Killingworth War MemorialPrint Page
Killingworth War Memorial commemorates those who served in World War One.
A cylindrical pillar of marble with lead inlay. Some of the letters have been damaged and are missing. The pillar sits on a grey sandstone stepped base. The sandstone is badly weathered in places. On top of the pillar is a representation of the world with the outline of Australia showing. On the sandstone base is the weathered sculpture of two crossed rifles. Between the words "Killingworth Soldiers` Honour Roll" are engravings of the ACMF badge.
On Saturday the Killlngworth Soldiers` Memorial Monument was unveiled in the presence of large gathering. The function commenced at 3 p.m. Mr John Horne senior, who was represented by three sons in the great war, and the youngest paid the supreme sacrifice, was the chairman, The proceedings commenced by all singing the hymn, "O God, Our Help in Ages Past." Rev. Mr. Duffy, of West Wallsend, offered a short prayer, which was followed by an address by the Rev. James, Church of England minister, who is a returned soldier. During his remarks, he gave some first-hand facts as to the soldierly bearing fighting qualities of our men. He said that it did not matter where or under what circumstances you met an Australian soldier, he was always cheery, and would give you the impression that he was there to do his job.
Councillor Jas. Johnson, West Wallsend, said that he was very glad the people of Killingsworth decided to purchase an allotment of land to erect the monument on, in place of placing it on some of the streets, in which case it would never be their own. Now they had a fine piece of land in a good position, and with a little attention and some labour also in placing a few seats and trees about they would have a beauty spot in the town where the aged and feeble in time to come could meet in comfort and peace and fight their battles once again. He had always been a willing worker for the soldier, and always tried to do his share at the time of going away, also when they came back. He was still doing his best for them, and would continue to do so. The hymn, "Nearer, my God. to Thee," was sung, followed by the unveiling, which was performed by Mrs. S. O. Greenfield, who had lost two sons in the great war. The proceedings closed with the singing of the National Anthem.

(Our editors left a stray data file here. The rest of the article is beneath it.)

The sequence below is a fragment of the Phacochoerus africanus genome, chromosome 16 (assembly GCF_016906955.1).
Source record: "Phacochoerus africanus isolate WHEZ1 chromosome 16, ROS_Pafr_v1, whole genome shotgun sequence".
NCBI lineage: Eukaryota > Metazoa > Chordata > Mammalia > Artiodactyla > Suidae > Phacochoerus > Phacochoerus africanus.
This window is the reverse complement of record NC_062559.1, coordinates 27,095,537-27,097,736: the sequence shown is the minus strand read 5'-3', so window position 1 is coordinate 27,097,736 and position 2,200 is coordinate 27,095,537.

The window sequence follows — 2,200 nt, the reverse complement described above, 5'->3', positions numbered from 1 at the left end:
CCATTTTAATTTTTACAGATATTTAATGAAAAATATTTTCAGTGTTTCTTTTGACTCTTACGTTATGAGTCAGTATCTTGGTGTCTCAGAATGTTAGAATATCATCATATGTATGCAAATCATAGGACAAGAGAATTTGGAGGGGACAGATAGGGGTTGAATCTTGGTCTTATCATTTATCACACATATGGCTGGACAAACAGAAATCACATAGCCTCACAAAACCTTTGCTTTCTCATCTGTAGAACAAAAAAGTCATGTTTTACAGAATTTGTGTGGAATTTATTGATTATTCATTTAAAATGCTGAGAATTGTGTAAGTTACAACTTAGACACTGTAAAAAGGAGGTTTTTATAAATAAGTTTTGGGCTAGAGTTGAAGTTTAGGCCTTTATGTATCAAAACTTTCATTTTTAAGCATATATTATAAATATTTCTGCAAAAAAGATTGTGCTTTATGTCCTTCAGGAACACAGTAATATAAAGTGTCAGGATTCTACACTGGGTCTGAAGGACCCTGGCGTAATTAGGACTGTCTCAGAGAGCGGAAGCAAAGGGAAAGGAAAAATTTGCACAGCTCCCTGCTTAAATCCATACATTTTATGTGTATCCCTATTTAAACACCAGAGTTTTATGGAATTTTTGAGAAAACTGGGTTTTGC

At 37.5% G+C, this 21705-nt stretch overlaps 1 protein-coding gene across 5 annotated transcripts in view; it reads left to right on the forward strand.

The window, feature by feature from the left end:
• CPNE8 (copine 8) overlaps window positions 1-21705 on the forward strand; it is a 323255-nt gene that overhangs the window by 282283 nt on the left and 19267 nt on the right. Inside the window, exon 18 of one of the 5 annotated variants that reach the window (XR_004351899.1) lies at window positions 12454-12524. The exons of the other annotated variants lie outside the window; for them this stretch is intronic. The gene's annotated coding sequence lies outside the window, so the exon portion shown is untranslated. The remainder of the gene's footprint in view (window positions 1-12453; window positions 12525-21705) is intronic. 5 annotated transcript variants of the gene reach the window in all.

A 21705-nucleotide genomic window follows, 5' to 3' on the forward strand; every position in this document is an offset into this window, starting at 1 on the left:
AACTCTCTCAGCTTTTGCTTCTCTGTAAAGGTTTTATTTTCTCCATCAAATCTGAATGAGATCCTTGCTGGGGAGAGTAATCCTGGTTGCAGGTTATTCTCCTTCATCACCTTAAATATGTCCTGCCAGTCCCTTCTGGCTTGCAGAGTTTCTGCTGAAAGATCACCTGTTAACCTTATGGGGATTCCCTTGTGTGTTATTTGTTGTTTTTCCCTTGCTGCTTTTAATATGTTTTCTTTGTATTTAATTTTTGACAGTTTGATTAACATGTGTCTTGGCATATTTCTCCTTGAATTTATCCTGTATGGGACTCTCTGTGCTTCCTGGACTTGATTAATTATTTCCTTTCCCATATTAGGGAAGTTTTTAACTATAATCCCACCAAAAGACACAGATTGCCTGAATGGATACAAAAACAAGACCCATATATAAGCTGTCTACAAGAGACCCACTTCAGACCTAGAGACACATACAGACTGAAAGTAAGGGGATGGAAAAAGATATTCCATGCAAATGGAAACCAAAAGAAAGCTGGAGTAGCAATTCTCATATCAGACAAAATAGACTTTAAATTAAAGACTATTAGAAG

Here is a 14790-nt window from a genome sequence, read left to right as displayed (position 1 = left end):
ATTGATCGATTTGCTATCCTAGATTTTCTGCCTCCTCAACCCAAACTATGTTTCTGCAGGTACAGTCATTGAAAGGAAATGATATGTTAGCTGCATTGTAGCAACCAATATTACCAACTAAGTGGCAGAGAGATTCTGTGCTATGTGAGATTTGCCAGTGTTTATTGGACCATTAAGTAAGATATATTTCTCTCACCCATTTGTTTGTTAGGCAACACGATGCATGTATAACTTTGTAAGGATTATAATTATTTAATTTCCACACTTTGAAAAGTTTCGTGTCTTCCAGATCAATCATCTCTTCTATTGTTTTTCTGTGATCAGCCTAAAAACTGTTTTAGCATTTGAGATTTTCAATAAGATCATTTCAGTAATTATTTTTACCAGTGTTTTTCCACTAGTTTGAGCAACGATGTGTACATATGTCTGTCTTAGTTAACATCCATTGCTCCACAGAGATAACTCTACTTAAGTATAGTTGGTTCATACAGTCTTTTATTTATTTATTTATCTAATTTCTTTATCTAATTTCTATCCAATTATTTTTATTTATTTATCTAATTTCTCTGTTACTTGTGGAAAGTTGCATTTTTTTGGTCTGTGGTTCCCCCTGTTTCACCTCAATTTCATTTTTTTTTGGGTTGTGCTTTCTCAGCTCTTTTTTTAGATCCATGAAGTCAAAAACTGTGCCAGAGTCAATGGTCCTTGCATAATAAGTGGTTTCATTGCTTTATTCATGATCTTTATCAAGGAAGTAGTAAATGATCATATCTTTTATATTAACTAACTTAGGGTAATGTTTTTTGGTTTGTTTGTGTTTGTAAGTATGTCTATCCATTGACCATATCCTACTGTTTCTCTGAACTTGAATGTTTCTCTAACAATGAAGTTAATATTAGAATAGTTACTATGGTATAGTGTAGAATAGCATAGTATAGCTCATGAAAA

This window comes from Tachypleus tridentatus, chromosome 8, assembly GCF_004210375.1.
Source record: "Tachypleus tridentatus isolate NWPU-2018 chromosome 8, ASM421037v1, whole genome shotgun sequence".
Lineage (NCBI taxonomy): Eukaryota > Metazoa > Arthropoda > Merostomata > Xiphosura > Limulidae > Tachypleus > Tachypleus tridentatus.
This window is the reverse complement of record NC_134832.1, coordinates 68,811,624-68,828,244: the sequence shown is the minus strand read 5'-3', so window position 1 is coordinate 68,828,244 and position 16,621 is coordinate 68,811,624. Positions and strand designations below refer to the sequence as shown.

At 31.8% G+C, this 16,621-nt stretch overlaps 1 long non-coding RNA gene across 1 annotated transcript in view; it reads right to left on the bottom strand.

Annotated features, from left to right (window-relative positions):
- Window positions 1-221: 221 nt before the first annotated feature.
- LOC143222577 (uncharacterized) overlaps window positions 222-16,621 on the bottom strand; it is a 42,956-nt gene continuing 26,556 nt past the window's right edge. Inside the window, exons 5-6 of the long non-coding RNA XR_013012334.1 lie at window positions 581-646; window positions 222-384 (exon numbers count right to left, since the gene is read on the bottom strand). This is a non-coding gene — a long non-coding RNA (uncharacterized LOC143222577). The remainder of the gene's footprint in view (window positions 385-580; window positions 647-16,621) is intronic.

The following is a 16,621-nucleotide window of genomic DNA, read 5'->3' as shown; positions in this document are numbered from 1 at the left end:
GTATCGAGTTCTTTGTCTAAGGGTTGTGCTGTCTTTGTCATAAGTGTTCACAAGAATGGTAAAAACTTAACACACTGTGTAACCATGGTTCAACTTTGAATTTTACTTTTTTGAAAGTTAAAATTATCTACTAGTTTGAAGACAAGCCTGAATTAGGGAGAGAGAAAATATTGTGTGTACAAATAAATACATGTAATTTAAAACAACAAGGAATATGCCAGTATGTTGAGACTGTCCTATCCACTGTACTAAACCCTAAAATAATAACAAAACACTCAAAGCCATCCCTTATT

Newcastle Morning Herald and Miners' Advocate (NSW),
4 July 1922.
|Address:||The Broadway & Brooks Street, Killingworth, 2278|
|GPS Coordinates:||Lat: -32.934225|
Note: GPS Coordinates are approximate.
|Actual Event STart Date:||04-August-1914|
|Actual Event End Date:||28-June-1919|
THE CITIZENS OF KILLINGWORTH
In Honour Of The Men
From The District Who Fought
For God, King And Country
In The Great War
1914 - 1919